Gloucester (glos-ter) began life as a settlement for retired Roman soldiers but really came into its own in medieval times, when the pious public brought wealth and prosperity to what was then a prime pilgrimage city. The faithful flocked to see the grave of Edward II and soon financed the building of what remains one of England’s most beautiful cathedrals.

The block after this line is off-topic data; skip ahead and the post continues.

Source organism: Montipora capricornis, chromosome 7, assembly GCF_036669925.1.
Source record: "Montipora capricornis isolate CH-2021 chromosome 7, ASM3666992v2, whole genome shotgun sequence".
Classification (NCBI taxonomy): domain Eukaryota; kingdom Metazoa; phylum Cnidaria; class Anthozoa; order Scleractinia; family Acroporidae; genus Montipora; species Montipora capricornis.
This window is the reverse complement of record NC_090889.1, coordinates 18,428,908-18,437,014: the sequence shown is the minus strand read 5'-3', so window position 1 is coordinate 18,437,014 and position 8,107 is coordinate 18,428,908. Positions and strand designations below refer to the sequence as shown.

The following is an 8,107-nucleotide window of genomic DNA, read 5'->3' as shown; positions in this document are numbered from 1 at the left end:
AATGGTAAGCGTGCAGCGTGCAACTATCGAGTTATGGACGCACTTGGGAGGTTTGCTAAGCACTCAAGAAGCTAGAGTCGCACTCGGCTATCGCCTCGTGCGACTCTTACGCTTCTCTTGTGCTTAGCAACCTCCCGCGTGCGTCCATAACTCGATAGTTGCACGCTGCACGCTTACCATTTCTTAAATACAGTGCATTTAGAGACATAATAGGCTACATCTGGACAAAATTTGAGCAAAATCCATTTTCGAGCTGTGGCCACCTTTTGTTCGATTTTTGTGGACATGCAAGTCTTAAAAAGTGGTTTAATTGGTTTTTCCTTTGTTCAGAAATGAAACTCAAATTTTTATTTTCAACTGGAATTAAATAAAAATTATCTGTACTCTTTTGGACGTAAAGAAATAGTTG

In more recent years, Gloucester bore the brunt of hard times and the city fell into decline. But while the centre remains a rather dowdy, workaday place with a glut of greasy-spoon cafes, the historic Gloucester Docks – once Britain’s largest inland port – have played a major part of the city’s regeneration. Fifteen beautiful Victorian warehouses, many now restored, surround the canal basins and house a series of museums, shops and cafes, and are well worth a wander. Gloucester makes a good day trip from Cheltenham.